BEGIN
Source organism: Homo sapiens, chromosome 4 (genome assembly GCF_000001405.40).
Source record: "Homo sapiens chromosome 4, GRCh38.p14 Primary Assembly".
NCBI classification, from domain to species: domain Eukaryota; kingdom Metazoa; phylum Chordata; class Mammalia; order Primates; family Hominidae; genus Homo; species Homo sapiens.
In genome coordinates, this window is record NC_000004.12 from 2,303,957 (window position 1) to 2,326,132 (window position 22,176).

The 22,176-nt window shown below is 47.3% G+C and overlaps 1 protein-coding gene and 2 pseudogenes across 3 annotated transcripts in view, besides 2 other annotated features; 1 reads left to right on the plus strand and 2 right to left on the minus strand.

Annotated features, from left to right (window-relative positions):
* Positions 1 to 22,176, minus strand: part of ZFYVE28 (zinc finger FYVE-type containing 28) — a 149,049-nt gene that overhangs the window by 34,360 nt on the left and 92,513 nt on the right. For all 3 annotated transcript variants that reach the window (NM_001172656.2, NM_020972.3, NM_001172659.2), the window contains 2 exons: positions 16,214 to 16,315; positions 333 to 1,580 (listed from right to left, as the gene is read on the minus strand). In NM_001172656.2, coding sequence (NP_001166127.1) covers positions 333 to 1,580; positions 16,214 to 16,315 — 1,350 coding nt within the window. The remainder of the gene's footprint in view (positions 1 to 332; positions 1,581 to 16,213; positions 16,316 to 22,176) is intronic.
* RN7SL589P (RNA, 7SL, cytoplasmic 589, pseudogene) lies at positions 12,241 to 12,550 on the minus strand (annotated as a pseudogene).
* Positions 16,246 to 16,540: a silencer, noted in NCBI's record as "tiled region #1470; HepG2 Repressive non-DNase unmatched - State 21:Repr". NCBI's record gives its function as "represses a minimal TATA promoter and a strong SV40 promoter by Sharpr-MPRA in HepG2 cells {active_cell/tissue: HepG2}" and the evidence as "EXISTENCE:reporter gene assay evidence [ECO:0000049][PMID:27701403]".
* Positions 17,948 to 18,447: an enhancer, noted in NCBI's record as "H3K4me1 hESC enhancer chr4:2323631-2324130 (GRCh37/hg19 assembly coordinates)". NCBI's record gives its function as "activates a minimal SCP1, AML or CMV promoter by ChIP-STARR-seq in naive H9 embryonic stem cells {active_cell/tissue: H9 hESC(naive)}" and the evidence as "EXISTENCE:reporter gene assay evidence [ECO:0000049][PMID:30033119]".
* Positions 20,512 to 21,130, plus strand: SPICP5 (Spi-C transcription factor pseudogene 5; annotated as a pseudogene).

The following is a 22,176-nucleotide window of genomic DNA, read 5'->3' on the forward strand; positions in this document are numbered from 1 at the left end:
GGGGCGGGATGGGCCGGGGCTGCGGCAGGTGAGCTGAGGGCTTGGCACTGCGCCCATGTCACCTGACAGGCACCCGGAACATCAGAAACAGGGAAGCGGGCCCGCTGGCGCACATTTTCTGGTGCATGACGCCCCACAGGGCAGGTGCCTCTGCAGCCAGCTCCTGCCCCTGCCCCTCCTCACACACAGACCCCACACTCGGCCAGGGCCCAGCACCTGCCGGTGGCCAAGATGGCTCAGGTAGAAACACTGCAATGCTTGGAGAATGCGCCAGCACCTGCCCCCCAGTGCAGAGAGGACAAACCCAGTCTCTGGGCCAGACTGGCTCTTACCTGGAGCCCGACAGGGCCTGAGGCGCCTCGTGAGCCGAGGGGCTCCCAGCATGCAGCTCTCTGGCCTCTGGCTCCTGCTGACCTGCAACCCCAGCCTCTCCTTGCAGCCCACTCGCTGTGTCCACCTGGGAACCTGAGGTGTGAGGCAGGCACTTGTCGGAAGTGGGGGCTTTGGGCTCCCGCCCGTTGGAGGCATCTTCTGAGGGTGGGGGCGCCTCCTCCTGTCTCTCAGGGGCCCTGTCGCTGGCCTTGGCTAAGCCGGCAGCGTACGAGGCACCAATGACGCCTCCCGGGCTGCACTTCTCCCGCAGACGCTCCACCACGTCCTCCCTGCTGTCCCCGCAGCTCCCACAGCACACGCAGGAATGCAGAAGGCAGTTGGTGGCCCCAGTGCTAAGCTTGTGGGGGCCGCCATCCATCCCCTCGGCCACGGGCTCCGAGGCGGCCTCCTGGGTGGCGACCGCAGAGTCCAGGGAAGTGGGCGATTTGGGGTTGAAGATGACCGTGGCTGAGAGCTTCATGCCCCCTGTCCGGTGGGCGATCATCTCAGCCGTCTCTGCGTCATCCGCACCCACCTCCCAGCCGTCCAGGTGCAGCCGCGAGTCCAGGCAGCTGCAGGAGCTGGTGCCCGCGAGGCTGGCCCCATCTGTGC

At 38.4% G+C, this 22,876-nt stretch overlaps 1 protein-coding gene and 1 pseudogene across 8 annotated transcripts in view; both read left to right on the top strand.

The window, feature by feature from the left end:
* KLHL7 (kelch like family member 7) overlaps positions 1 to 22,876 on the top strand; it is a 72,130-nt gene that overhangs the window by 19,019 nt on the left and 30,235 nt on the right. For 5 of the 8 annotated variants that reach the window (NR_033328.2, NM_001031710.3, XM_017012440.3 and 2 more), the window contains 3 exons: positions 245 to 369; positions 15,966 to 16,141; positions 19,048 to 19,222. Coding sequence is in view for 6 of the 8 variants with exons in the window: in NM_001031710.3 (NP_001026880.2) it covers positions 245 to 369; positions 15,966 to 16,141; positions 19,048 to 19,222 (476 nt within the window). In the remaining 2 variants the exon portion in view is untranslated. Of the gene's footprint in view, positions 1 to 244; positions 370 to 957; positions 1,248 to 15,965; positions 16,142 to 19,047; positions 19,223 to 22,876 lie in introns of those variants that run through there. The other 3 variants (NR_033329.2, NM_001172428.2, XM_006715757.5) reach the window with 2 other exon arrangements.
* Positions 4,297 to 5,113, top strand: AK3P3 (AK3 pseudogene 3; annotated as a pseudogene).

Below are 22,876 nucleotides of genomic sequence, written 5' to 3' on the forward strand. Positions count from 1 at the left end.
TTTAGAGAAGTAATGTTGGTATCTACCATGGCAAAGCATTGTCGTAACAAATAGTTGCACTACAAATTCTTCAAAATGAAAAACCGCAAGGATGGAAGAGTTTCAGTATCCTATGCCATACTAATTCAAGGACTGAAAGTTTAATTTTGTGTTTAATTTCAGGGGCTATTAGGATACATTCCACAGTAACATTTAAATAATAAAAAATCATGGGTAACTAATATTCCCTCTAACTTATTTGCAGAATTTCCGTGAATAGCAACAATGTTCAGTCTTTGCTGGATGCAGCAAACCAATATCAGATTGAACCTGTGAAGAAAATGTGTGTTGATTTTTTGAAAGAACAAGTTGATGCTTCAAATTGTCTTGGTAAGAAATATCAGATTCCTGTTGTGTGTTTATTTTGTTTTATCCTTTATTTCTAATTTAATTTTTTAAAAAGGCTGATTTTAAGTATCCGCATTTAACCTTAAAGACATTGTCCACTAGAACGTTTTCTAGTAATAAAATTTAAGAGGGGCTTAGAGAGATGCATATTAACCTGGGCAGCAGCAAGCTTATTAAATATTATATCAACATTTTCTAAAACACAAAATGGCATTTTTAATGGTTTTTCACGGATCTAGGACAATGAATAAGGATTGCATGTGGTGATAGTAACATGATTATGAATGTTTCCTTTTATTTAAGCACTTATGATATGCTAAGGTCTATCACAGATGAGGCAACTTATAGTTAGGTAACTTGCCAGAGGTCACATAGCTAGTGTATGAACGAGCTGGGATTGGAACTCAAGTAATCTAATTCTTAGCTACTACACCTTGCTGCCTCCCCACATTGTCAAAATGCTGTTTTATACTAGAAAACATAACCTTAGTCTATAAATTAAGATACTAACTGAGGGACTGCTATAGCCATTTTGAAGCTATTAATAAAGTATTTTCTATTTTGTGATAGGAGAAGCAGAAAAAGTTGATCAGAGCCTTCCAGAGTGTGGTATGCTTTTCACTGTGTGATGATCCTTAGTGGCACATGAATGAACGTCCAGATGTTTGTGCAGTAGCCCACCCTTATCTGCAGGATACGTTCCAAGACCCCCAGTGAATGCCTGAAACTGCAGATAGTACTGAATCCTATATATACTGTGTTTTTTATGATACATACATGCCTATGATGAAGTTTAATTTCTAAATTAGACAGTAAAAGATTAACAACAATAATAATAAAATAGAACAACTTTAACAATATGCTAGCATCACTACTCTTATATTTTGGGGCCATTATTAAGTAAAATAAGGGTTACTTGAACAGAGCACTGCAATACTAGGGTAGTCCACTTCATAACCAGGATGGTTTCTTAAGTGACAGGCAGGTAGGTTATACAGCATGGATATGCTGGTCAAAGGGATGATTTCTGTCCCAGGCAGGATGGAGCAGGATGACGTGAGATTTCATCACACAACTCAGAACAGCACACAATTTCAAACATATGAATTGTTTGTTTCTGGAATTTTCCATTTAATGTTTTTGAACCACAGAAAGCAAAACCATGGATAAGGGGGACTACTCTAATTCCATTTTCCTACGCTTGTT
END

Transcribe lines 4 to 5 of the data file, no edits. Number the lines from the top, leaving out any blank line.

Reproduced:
In genome coordinates, this window is record NC_000004.12 from 2,303,957 (window position 1) to 2,326,132 (window position 22,176).

The 22,176-nt window shown below is 47.3% G+C and overlaps 1 protein-coding gene and 2 pseudogenes across 3 annotated transcripts in view, besides 2 other annotated features; 1 reads left to right on the plus strand and 2 right to left on the minus strand.